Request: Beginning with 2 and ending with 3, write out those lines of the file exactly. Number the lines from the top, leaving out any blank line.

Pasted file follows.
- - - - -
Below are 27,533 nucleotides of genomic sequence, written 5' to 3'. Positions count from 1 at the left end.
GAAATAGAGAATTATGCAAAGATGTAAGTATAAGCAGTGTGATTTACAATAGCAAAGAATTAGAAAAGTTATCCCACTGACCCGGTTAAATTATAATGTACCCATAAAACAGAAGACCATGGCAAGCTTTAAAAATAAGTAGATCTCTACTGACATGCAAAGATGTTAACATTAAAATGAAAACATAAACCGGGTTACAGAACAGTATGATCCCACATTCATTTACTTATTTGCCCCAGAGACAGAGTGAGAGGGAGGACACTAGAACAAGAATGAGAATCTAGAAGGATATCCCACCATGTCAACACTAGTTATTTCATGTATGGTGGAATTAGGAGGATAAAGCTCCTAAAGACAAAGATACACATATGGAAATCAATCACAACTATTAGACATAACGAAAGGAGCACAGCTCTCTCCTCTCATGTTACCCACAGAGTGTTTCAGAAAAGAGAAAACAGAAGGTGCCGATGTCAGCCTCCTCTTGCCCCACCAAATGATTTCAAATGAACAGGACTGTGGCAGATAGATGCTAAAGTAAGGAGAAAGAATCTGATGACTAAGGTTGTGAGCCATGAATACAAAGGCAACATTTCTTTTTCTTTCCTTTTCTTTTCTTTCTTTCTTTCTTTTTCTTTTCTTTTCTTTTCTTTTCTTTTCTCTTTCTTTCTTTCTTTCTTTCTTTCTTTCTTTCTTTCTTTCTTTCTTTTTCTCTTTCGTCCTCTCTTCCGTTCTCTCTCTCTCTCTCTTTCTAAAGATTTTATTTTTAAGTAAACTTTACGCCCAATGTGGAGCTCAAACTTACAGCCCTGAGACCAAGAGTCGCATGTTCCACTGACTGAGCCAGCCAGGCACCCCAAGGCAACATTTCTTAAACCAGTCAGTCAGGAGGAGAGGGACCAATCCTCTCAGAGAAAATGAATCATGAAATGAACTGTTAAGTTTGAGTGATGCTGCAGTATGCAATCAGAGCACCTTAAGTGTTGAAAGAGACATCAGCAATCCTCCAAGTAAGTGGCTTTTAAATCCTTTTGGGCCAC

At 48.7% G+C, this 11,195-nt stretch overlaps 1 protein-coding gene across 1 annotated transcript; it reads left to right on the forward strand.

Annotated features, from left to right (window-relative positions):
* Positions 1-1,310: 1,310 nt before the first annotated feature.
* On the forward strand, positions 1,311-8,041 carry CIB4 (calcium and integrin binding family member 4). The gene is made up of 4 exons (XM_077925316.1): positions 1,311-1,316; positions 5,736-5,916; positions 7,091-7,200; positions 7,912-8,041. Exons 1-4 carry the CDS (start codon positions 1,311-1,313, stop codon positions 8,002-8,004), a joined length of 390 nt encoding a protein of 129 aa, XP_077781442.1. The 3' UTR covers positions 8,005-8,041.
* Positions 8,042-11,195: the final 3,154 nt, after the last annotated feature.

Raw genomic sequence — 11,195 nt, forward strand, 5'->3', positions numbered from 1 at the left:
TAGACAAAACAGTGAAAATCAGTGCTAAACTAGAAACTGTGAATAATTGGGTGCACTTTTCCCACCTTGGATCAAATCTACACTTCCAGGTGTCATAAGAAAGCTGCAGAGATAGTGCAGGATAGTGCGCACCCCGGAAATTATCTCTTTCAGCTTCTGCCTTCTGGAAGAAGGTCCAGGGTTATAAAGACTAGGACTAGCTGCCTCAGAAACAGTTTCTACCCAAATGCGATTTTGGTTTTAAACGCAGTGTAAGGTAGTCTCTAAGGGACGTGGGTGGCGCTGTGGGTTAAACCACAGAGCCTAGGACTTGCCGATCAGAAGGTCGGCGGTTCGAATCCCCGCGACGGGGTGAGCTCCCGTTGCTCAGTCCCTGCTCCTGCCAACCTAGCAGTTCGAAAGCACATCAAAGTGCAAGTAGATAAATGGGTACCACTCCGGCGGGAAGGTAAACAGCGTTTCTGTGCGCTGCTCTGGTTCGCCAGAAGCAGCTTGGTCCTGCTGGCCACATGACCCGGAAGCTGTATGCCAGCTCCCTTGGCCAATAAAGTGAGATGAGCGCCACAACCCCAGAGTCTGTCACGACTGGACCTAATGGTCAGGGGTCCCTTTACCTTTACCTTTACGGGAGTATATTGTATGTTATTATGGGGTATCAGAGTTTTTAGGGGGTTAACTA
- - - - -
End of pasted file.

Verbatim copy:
GAAATAGAGAATTATGCAAAGATGTAAGTATAAGCAGTGTGATTTACAATAGCAAAGAATTAGAAAAGTTATCCCACTGACCCGGTTAAATTATAATGTACCCATAAAACAGAAGACCATGGCAAGCTTTAAAAATAAGTAGATCTCTACTGACATGCAAAGATGTTAACATTAAAATGAAAACATAAACCGGGTTACAGAACAGTATGATCCCACATTCATTTACTTATTTGCCCCAGAGACAGAGTGAGAGGGAGGACACTAGAACAAGAATGAGAATCTAGAAGGATATCCCACCATGTCAACACTAGTTATTTCATGTATGGTGGAATTAGGAGGATAAAGCTCCTAAAGACAAAGATACACATATGGAAATCAATCACAACTATTAGACATAACGAAAGGAGCACAGCTCTCTCCTCTCATGTTACCCACAGAGTGTTTCAGAAAAGAGAAAACAGAAGGTGCCGATGTCAGCCTCCTCTTGCCCCACCAAATGATTTCAAATGAACAGGACTGTGGCAGATAGATGCTAAAGTAAGGAGAAAGAATCTGATGACTAAGGTTGTGAGCCATGAATACAAAGGCAACATTTCTTTTTCTTTCCTTTTCTTTTCTTTCTTTCTTTCTTTTTCTTTTCTTTTCTTTTCTTTTCTTTTCTCTTTCTTTCTTTCTTTCTTTCTTTCTTTCTTTCTTTCTTTCTTTCTTTTTCTCTTTCGTCCTCTCTTCCGTTCTCTCTCTCTCTCTCTTTCTAAAGATTTTATTTTTAAGTAAACTTTACGCCCAATGTGGAGCTCAAACTTACAGCCCTGAGACCAAGAGTCGCATGTTCCACTGACTGAGCCAGCCAGGCACCCCAAGGCAACATTTCTTAAACCAGTCAGTCAGGAGGAGAGGGACCAATCCTCTCAGAGAAAATGAATCATGAAATGAACTGTTAAGTTTGAGTGATGCTGCAGTATGCAATCAGAGCACCTTAAGTGTTGAAAGAGACATCAGCAATCCTCCAAGTAAGTGGCTTTTAAATCCTTTTGGGCCAC

At 48.7% G+C, this 11,195-nt stretch overlaps 1 protein-coding gene across 1 annotated transcript; it reads left to right on the forward strand.